TOKYO — Toshiba Corp. says it will split its lucrative flash memory business to make up for losses from its troubled U.S. nuclear business, and is looking for a third-party capital injection.
The company said its board approved the plan Friday to sell an unspecified stake in its chip operation to make up for losses from its nuclear operations in the U.S.
The Japanese parent of Cranberry-based nuclear technology firm Westinghouse Electric Co., said it is also reconsidering its relationship with the U.S. company, according to the Financial Times and Reuters.
Toshiba is expected to take another multibillion dollar writedown on Westinghouse in the next few weeks and its officials said on Friday that they are weighing if the company should take on new orders for nuclear reactors.
Tokyo-based Toshiba is one of the major Japanese industrial conglomerates whose nuclear sectors have struggled since the 2011 Fukushima disaster. Last year it also said it could book an impairment loss of “several billion dollars” in its U.S. nuclear business.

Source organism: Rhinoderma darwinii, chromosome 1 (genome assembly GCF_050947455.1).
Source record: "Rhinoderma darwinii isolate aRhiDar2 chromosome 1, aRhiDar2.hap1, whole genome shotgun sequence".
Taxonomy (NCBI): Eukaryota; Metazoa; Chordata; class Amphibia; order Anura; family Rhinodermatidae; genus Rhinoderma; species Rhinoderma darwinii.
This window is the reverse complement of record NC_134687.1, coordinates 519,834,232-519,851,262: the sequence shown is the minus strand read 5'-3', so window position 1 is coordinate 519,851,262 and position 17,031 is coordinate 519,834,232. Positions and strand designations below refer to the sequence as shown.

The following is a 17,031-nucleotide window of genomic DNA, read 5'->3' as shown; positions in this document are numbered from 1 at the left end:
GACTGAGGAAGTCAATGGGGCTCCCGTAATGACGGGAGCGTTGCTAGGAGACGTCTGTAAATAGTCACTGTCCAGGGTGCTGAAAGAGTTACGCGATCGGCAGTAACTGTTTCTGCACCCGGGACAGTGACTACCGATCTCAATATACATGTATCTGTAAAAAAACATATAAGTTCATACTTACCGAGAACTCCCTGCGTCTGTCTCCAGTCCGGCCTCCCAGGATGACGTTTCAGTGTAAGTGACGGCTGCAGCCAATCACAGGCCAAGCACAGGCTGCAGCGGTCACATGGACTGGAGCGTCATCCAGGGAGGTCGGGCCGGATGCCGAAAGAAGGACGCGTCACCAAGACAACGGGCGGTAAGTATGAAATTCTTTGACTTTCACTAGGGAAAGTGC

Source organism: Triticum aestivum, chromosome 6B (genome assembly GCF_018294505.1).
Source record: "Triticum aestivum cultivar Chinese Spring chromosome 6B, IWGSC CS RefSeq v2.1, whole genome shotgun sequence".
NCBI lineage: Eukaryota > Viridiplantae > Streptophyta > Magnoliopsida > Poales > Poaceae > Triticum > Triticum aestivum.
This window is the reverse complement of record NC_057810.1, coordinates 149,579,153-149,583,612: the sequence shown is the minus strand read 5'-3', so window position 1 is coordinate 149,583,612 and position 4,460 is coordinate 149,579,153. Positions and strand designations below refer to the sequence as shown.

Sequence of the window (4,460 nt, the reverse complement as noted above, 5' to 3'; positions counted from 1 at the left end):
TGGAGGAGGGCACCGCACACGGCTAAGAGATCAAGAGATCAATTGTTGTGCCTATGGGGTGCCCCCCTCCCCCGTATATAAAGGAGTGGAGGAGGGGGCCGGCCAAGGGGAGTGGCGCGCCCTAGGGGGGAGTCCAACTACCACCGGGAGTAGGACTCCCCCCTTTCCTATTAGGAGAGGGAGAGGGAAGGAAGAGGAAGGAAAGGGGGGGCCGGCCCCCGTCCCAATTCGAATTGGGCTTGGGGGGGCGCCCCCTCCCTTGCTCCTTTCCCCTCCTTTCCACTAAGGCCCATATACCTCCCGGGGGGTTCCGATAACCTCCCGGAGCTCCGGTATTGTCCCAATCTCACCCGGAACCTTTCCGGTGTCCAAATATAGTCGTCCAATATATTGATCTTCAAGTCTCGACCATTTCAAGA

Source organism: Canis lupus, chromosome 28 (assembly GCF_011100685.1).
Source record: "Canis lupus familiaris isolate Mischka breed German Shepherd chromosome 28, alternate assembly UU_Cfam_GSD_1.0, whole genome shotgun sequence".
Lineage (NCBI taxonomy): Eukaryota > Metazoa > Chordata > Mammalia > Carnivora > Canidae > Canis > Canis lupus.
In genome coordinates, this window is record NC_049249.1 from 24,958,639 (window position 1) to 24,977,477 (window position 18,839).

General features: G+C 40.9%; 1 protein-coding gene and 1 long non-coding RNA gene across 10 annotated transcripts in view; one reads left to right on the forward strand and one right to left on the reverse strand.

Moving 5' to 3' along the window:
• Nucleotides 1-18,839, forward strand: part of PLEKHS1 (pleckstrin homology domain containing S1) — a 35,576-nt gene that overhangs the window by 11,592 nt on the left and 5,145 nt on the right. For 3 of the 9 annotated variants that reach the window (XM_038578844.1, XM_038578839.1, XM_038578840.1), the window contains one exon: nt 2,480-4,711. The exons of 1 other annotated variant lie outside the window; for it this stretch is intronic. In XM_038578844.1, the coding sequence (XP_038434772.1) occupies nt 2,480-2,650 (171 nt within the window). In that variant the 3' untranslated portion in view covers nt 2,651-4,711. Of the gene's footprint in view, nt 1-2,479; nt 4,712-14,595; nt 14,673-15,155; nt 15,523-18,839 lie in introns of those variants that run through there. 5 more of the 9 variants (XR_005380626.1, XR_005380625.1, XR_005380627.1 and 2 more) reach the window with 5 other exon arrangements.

The Kyodo News service quoted unnamed sources as saying Toshiba will sell less than a 20 percent stake in its highly profitable chip business to ensure its net worth remains positive.
“We will do whatever it takes, including increasing capital,” Toshiba Chief Executive Satoshi Tsunakawa told reporters. “I really feel responsible,” he said.
Last month, Toshiba said costs for completing Cranberry-based Westinghouse Electric Co.‘s purchase of the U.S. company CB&I Stone & Webster, Inc. will “far surpass” original estimates. Tokyo-based Toshiba also is enmeshed in a scandal over disclosures that company officials doctored accounting books for years after setting unrealistic earnings targets.
In March 2016, the company sold its medical unit to Japanese camera maker Canon Inc. for 665.5 billion yen ($5.9 billion) on Thursday. It also has spun off its refrigerator and other “white goods” business, selling it to Chinese home appliance manufacturer Midea Group.